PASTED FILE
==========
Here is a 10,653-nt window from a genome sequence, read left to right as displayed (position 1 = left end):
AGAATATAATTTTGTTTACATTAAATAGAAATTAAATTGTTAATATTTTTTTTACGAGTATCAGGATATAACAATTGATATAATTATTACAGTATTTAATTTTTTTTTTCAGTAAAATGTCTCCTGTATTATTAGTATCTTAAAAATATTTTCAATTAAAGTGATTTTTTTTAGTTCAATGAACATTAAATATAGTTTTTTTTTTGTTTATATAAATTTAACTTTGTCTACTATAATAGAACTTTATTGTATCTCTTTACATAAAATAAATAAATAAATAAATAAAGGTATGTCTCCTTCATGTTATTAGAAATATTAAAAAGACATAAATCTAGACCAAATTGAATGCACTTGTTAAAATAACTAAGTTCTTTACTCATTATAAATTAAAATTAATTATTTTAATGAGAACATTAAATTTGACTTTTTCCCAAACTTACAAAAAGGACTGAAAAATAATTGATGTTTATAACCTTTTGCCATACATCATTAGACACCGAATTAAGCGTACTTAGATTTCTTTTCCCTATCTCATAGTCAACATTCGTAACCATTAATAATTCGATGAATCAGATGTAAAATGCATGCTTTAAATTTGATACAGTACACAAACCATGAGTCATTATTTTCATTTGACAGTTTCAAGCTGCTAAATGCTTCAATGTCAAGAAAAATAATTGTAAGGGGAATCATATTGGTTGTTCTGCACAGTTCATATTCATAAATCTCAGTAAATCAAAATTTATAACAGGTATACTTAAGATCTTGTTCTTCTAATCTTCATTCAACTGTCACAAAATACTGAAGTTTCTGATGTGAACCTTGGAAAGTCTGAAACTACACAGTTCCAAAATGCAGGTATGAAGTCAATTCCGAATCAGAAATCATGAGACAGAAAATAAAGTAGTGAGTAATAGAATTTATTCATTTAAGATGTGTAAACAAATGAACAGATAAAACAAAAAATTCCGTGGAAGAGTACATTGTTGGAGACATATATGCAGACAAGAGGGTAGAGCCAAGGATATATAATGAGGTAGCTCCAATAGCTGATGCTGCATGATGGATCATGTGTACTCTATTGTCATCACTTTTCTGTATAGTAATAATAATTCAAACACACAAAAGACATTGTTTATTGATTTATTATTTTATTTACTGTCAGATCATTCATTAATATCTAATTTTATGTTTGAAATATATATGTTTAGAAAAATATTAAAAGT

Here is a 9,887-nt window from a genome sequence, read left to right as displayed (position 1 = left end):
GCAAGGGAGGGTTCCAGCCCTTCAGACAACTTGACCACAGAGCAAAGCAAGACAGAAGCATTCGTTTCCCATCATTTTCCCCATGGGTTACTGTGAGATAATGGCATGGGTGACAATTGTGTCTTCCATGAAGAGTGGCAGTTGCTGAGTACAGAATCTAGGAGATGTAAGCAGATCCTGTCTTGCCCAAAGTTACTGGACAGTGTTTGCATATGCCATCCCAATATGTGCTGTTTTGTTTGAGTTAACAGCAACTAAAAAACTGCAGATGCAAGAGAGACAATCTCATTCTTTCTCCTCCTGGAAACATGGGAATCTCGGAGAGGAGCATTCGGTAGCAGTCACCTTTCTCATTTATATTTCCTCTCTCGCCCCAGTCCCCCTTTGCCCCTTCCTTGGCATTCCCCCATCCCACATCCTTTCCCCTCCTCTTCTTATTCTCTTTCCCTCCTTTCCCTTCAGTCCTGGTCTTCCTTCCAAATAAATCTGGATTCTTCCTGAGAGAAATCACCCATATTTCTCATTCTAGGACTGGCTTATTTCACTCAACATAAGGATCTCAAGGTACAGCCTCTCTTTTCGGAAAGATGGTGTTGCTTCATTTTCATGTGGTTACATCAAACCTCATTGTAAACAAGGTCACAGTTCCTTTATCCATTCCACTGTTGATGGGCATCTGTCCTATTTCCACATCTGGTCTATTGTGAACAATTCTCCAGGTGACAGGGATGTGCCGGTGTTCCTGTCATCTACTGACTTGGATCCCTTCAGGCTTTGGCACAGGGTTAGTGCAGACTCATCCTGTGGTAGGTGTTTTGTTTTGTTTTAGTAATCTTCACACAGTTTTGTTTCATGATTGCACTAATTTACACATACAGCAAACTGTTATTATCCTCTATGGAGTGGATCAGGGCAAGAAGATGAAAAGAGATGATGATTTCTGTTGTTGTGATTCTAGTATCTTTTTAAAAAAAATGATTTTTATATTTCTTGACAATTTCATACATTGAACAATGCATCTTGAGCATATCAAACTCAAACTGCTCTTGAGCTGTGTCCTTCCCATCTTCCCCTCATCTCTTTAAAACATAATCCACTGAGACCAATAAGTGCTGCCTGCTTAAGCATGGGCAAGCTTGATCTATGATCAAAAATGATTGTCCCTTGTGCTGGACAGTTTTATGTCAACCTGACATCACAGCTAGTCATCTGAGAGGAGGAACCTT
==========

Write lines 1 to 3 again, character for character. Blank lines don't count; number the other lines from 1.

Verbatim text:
Here is a 10,653-nt window from a genome sequence, read left to right as displayed (position 1 = left end):
AGAATATAATTTTGTTTACATTAAATAGAAATTAAATTGTTAATATTTTTTTTACGAGTATCAGGATATAACAATTGATATAATTATTACAGTATTTAATTTTTTTTTTCAGTAAAATGTCTCCTGTATTATTAGTATCTTAAAAATATTTTCAATTAAAGTGATTTTTTTTAGTTCAATGAACATTAAATATAGTTTTTTTTTTGTTTATATAAATTTAACTTTGTCTACTATAATAGAACTTTATTGTATCTCTTTACATAAAATAAATAAATAAATAAATAAAGGTATGTCTCCTTCATGTTATTAGAAATATTAAAAAGACATAAATCTAGACCAAATTGAATGCACTTGTTAAAATAACTAAGTTCTTTACTCATTATAAATTAAAATTAATTATTTTAATGAGAACATTAAATTTGACTTTTTCCCAAACTTACAAAAAGGACTGAAAAATAATTGATGTTTATAACCTTTTGCCATACATCATTAGACACCGAATTAAGCGTACTTAGATTTCTTTTCCCTATCTCATAGTCAACATTCGTAACCATTAATAATTCGATGAATCAGATGTAAAATGCATGCTTTAAATTTGATACAGTACACAAACCATGAGTCATTATTTTCATTTGACAGTTTCAAGCTGCTAAATGCTTCAATGTCAAGAAAAATAATTGTAAGGGGAATCATATTGGTTGTTCTGCACAGTTCATATTCATAAATCTCAGTAAATCAAAATTTATAACAGGTATACTTAAGATCTTGTTCTTCTAATCTTCATTCAACTGTCACAAAATACTGAAGTTTCTGATGTGAACCTTGGAAAGTCTGAAACTACACAGTTCCAAAATGCAGGTATGAAGTCAATTCCGAATCAGAAATCATGAGACAGAAAATAAAGTAGTGAGTAATAGAATTTATTCATTTAAGATGTGTAAACAAATGAACAGATAAAACAAAAAATTCCGTGGAAGAGTACATTGTTGGAGACATATATGCAGACAAGAGGGTAGAGCCAAGGATATATAATGAGGTAGCTCCAATAGCTGATGCTGCATGATGGATCATGTGTACTCTATTGTCATCACTTTTCTGTATAGTAATAATAATTCAAACACACAAAAGACATTGTTTATTGATTTATTATTTTATTTACTGTCAGATCATTCATTAATATCTAATTTTATGTTTGAAATATATATGTTTAGAAAAATATTAAAAGT

Here is a 9,887-nt window from a genome sequence, read left to right as displayed (position 1 = left end):